Long-standing “chain migration” policies that encourage legal immigrants to bring dozens of family members into the U.S. led to an explosion of entries in 2016, 53 percent higher than in 2011, according to a new analysis of Census Bureau data.

With an estimated addition of 1.8 million legal and illegal immigrants, 2016 is tied with 1999 for seeing the most enter, about 600,000 more than at the height of the great migration through New York’s Ellis Island in the 1900s.

The huge growth in immigration comes as President Trump is succeeding in cutting illegal entries and rounding up criminal illegals for deportation.

It points to the impact of chain migration and the surge in legal immigration through the loophole, one Trump recently vowed to kill.

A new analysis of the Census numbers by the Center for Immigration Studies said chain migration has vast costs for taxpayers.

Steven Camarota, the center’s director of research and co-author of the report said, “Our generous legal immigration system allows in a huge number of immigrants and then permits them to sponsor their relatives causing a multiplier effect. This chain migration has contributed to nearly 14 million immigrants settling here between 2006 to 2016.”

He added, “The numbers have profound implications for American schools, taxpayers, workers as well as our culture and national security. Yet the whole system is allowed to run largely on autopilot with few asking whether any of this makes sense for our country.”

Recently, immigrants brought into the U.S. by their legal family members have been linked to crime and terrorism, notably last week’s shooting rampage in Harrisburg, Pa. and the arrest of a Pakistani on terror charges.

Those cases prompted Homeland Security Spokesman Tyler Q. Houlton to tweet, “These incidents highlight the Trump administration’s concerns with extended family chain migration. Both chain migration and the diversity lottery program have been exploited by terrorists to attack our country. Not only are the programs less effective at driving economic growth than merit-based immigration systems used by nearly all other countries, the programs make it more difficult to keep dangerous people out of the United States and to protect the safety of every American.”

Camarota’s numbers are stunning considering the Trump administration’s efforts to curb illegal immigration and reverse former President Obama’s open border policies. From his report:

  • More than one million new immigrants (legal and illegal) settled in the country in the first six months of 2016. This represents a 13 percent increase over the same period in 2015, a 24 percent increase over 2014, and a 53 percent increase over the first half of 2011.
  • Based on past patterns, it seems almost certain that when data becomes available for all of 2016 it will show 1.8 million new immigrants arrived in 2016, matching 1999 —the highest level of new immigration in a single year in American history.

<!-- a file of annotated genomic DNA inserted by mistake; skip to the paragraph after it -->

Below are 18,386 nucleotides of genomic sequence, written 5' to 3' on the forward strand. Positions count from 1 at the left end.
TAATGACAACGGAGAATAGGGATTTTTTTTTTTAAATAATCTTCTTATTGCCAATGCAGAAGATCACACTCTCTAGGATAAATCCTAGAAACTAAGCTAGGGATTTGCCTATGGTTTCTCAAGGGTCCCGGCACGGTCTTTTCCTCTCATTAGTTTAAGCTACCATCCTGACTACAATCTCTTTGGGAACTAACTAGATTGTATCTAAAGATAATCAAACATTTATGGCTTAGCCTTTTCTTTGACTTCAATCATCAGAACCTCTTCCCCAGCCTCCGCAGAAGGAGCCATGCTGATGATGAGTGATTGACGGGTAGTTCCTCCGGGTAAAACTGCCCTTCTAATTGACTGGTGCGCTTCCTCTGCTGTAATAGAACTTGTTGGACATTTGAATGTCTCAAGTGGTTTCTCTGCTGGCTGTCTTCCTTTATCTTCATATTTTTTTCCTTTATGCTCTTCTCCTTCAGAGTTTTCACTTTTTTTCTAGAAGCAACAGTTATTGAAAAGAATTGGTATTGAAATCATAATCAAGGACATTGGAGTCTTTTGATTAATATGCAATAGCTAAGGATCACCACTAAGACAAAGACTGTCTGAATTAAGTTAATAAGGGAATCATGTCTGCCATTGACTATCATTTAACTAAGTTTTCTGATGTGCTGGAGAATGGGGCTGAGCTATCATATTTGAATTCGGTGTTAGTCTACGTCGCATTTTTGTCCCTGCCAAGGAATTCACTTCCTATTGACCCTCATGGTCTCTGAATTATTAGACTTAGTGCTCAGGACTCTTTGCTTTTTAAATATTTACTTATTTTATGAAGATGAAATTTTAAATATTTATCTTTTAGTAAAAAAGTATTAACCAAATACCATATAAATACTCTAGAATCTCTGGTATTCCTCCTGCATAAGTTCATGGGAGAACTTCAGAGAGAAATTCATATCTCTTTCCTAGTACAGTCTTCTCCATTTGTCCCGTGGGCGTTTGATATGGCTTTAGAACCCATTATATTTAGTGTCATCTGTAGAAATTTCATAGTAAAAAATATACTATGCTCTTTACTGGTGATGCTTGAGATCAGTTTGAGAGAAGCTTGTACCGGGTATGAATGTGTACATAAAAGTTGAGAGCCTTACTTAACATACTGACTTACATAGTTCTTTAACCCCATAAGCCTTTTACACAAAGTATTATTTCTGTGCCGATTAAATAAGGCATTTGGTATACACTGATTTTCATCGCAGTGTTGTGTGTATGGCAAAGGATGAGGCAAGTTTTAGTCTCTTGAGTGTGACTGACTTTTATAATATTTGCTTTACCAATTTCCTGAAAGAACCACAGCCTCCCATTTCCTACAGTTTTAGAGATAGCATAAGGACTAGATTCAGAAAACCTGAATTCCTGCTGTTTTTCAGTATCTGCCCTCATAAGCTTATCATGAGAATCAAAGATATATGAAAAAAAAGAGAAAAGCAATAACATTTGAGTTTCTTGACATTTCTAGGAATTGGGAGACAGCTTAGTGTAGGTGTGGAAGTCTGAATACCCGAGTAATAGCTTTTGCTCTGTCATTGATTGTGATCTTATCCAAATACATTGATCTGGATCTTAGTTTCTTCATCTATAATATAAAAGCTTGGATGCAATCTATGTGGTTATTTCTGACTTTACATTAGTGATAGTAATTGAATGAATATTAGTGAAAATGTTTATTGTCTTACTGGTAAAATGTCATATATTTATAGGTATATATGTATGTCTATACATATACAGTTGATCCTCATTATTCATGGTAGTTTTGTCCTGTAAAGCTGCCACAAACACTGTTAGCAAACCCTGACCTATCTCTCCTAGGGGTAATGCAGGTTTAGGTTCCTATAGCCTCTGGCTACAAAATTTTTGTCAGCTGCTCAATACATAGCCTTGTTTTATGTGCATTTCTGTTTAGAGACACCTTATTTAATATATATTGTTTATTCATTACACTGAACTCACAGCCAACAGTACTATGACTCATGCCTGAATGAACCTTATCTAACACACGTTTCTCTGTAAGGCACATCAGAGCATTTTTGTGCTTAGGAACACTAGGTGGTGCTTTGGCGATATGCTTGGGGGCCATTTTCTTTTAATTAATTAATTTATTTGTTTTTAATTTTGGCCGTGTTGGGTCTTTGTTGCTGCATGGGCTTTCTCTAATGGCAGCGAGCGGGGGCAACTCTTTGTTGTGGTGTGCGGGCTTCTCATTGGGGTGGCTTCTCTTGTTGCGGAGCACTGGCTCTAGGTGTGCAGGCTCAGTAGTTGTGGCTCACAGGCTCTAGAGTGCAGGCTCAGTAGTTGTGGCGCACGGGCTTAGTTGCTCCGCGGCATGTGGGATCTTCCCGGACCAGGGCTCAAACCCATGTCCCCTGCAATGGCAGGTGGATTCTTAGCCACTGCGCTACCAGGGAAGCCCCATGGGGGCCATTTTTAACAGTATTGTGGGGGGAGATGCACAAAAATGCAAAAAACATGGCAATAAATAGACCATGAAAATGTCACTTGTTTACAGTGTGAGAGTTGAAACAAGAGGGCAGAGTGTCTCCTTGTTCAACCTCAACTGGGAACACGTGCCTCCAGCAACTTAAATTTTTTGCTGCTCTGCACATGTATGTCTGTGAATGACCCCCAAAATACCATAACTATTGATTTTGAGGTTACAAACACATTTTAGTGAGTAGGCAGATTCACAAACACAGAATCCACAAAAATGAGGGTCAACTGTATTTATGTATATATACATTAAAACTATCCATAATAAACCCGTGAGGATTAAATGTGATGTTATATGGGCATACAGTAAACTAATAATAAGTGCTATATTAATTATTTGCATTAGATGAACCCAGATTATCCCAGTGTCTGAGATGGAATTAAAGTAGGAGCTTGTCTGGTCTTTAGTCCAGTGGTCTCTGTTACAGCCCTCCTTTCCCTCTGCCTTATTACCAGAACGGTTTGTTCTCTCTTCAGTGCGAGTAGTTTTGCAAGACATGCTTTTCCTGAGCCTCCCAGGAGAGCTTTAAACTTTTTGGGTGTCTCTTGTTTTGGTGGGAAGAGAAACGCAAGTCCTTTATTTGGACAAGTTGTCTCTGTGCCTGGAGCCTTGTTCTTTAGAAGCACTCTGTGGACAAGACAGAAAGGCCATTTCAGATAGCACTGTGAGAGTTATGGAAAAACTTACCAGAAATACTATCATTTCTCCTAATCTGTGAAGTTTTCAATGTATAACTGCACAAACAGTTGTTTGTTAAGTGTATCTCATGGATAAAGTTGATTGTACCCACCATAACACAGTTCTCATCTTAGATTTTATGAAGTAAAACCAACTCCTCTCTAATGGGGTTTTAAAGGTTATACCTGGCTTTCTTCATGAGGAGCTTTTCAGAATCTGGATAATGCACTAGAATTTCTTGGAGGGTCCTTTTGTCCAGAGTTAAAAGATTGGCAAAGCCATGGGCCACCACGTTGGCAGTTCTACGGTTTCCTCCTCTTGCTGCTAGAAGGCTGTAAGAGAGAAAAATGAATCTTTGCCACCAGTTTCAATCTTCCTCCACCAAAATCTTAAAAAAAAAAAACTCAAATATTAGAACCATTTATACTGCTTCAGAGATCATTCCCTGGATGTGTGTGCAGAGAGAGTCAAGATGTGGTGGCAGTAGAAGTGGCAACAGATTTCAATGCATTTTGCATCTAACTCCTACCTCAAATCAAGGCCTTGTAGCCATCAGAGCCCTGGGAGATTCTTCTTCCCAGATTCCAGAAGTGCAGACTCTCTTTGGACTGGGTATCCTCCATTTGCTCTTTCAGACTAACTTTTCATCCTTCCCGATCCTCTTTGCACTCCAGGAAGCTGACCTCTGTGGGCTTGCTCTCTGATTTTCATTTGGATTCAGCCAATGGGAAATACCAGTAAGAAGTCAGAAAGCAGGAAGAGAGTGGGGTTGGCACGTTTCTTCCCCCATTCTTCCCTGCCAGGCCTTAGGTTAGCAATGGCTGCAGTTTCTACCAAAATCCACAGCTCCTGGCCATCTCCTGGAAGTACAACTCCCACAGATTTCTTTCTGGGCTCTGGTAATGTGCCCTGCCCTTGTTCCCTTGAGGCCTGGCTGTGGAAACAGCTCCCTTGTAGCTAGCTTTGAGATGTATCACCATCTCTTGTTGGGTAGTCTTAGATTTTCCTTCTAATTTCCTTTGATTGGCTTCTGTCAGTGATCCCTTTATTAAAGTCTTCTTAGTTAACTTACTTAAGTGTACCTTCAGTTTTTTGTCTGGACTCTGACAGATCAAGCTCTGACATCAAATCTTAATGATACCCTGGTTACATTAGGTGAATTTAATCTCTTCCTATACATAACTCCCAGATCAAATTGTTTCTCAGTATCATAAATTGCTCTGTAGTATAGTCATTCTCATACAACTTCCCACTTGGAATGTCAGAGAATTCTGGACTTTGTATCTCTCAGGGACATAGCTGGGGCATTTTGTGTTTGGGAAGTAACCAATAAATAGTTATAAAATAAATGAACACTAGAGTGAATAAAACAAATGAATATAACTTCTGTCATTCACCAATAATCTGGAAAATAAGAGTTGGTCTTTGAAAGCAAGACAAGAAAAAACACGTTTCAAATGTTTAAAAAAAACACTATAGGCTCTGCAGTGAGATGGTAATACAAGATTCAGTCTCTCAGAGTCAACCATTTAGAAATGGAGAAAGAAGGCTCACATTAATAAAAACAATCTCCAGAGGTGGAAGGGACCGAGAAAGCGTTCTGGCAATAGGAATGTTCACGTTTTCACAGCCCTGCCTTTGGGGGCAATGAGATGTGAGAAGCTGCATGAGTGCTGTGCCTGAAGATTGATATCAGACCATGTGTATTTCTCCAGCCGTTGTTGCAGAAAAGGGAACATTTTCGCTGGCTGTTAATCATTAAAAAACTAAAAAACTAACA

• The 1.8 million immigrants who likely came in 2016 and the 1.6 million who came in 2015 are a continuation of a dramatic rebound in immigration since 2011. In 2014, 1.5 million came, in 2013 1.3 million arrived, in 2012 it was 1.2 million and in 2011 1.1 million new immigrants settled in the country.
  • Regions showing the most dramatic increase in new arrivals between 2011 and 2015 are Central America (up 132 percent), South America (up 114 percent), the Caribbean (up 64 percent), and the Middle East and South Asia both up 52 percent. South Asia includes Indian, Pakistan and Bangladesh.
  • Mexico remains the top sending country, with 190,000 immigrants (legal and illegal) settling in the United States in 2015, and 216,000 likely coming in all of 2016. While the number of new arrivals from Mexico has roughly doubled since 2011, the number coming remains well below the annual level more than decade ago.
  • The dramatic increase in new immigrants settling in the United States in recent years is primarily driven by the nation’s generous legal immigration system, both long-term temporary visa holders (e.g. guest workers and foreign students) and new permanent residents (green cards).
  • There is also evidence that the arrival of new illegal immigrants may have also rebounded in the last few years. The number of new less-educated younger immigrants arriving each year from Latin American roughly doubled between 2011 and 2016. However, the level remains well below what it before the recession.
  • The decision to admit large numbers of unaccompanied minors at the southern border, along with the adults traveling with them, likely accounts for some of the increase in new illegal immigration, particularly from Central America.

Paul Bedard, the Washington Examiner's "Washington Secrets" columnist, can be contacted at pbedard@washingtonexaminer.com